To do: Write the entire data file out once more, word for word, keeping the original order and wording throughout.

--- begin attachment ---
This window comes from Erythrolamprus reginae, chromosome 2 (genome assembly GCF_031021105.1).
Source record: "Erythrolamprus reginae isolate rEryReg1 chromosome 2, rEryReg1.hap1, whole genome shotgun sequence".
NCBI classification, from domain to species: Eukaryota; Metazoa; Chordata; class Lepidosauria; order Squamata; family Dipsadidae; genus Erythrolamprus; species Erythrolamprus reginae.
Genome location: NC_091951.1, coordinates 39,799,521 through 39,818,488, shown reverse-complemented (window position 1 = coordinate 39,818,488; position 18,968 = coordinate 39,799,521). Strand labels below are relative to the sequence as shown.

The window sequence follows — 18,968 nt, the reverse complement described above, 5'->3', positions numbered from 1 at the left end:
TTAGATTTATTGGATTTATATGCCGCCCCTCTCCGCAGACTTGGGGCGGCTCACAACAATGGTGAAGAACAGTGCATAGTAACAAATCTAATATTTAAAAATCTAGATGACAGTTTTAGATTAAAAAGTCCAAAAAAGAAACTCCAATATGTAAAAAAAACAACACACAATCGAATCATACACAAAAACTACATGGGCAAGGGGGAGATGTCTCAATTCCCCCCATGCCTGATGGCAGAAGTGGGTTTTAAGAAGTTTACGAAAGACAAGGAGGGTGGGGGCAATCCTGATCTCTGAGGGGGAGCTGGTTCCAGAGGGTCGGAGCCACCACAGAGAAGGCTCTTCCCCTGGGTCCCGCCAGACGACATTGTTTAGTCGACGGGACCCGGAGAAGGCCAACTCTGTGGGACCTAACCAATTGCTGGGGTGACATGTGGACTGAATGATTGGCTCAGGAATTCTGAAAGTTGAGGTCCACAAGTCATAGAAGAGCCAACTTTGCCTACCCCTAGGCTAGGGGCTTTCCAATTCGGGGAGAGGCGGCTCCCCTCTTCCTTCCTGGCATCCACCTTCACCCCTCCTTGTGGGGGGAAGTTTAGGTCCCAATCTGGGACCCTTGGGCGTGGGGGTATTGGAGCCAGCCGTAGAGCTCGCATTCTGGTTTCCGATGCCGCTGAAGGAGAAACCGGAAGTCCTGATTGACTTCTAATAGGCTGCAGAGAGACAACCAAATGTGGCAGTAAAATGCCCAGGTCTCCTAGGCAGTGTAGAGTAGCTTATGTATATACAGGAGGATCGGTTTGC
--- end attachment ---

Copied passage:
This window comes from Erythrolamprus reginae, chromosome 2 (genome assembly GCF_031021105.1).
Source record: "Erythrolamprus reginae isolate rEryReg1 chromosome 2, rEryReg1.hap1, whole genome shotgun sequence".
NCBI classification, from domain to species: Eukaryota; Metazoa; Chordata; class Lepidosauria; order Squamata; family Dipsadidae; genus Erythrolamprus; species Erythrolamprus reginae.
Genome location: NC_091951.1, coordinates 39,799,521 through 39,818,488, shown reverse-complemented (window position 1 = coordinate 39,818,488; position 18,968 = coordinate 39,799,521). Strand labels below are relative to the sequence as shown.

The window sequence follows — 18,968 nt, the reverse complement described above, 5'->3', positions numbered from 1 at the left end:
TTAGATTTATTGGATTTATATGCCGCCCCTCTCCGCAGACTTGGGGCGGCTCACAACAATGGTGAAGAACAGTGCATAGTAACAAATCTAATATTTAAAAATCTAGATGACAGTTTTAGATTAAAAAGTCCAAAAAAGAAACTCCAATATGTAAAAAAAACAACACACAATCGAATCATACACAAAAACTACATGGGCAAGGGGGAGATGTCTCAATTCCCCCCATGCCTGATGGCAGAAGTGGGTTTTAAGAAGTTTACGAAAGACAAGGAGGGTGGGGGCAATCCTGATCTCTGAGGGGGAGCTGGTTCCAGAGGGTCGGAGCCACCACAGAGAAGGCTCTTCCCCTGGGTCCCGCCAGACGACATTGTTTAGTCGACGGGACCCGGAGAAGGCCAACTCTGTGGGACCTAACCAATTGCTGGGGTGACATGTGGACTGAATGATTGGCTCAGGAATTCTGAAAGTTGAGGTCCACAAGTCATAGAAGAGCCAACTTTGCCTACCCCTAGGCTAGGGGCTTTCCAATTCGGGGAGAGGCGGCTCCCCTCTTCCTTCCTGGCATCCACCTTCACCCCTCCTTGTGGGGGGAAGTTTAGGTCCCAATCTGGGACCCTTGGGCGTGGGGGTATTGGAGCCAGCCGTAGAGCTCGCATTCTGGTTTCCGATGCCGCTGAAGGAGAAACCGGAAGTCCTGATTGACTTCTAATAGGCTGCAGAGAGACAACCAAATGTGGCAGTAAAATGCCCAGGTCTCCTAGGCAGTGTAGAGTAGCTTATGTATATACAGGAGGATCGGTTTGC